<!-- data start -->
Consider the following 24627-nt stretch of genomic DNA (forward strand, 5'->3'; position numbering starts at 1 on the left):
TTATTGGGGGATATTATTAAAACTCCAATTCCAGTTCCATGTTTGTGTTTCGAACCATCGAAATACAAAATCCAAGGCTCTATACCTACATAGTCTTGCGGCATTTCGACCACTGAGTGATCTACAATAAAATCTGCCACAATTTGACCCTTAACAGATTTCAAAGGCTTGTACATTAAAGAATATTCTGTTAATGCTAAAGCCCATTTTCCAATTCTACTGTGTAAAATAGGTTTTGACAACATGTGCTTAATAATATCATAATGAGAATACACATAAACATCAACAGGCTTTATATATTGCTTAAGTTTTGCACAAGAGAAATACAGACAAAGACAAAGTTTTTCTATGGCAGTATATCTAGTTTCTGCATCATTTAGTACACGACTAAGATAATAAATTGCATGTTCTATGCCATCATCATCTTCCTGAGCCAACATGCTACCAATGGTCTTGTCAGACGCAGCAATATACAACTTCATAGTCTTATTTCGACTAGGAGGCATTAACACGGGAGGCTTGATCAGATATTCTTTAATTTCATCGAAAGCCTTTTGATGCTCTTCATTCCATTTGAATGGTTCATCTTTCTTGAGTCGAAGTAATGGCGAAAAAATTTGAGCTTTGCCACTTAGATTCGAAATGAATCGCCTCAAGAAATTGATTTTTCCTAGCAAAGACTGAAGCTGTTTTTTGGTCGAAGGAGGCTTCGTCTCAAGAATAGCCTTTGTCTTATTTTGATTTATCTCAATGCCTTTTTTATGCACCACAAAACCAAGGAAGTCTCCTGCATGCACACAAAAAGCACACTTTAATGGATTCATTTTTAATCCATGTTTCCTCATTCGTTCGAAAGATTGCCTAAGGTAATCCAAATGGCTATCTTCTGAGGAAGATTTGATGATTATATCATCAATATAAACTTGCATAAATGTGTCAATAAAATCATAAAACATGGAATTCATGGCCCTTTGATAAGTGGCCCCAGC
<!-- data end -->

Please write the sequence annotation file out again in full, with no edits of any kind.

Consider the following 24627-nt stretch of genomic DNA (forward strand, 5'->3'; position numbering starts at 1 on the left):
TTATTGGGGGATATTATTAAAACTCCAATTCCAGTTCCATGTTTGTGTTTCGAACCATCGAAATACAAAATCCAAGGCTCTATACCTACATAGTCTTGCGGCATTTCGACCACTGAGTGATCTACAATAAAATCTGCCACAATTTGACCCTTAACAGATTTCAAAGGCTTGTACATTAAAGAATATTCTGTTAATGCTAAAGCCCATTTTCCAATTCTACTGTGTAAAATAGGTTTTGACAACATGTGCTTAATAATATCATAATGAGAATACACATAAACATCAACAGGCTTTATATATTGCTTAAGTTTTGCACAAGAGAAATACAGACAAAGACAAAGTTTTTCTATGGCAGTATATCTAGTTTCTGCATCATTTAGTACACGACTAAGATAATAAATTGCATGTTCTATGCCATCATCATCTTCCTGAGCCAACATGCTACCAATGGTCTTGTCAGACGCAGCAATATACAACTTCATAGTCTTATTTCGACTAGGAGGCATTAACACGGGAGGCTTGATCAGATATTCTTTAATTTCATCGAAAGCCTTTTGATGCTCTTCATTCCATTTGAATGGTTCATCTTTCTTGAGTCGAAGTAATGGCGAAAAAATTTGAGCTTTGCCACTTAGATTCGAAATGAATCGCCTCAAGAAATTGATTTTTCCTAGCAAAGACTGAAGCTGTTTTTTGGTCGAAGGAGGCTTCGTCTCAAGAATAGCCTTTGTCTTATTTTGATTTATCTCAATGCCTTTTTTATGCACCACAAAACCAAGGAAGTCTCCTGCATGCACACAAAAAGCACACTTTAATGGATTCATTTTTAATCCATGTTTCCTCATTCGTTCGAAAGATTGCCTAAGGTAATCCAAATGGCTATCTTCTGAGGAAGATTTGATGATTATATCATCAATATAAACTTGCATAAATGTGTCAATAAAATCATAAAACATGGAATTCATGGCCCTTTGATAAGTGGCCCCAGC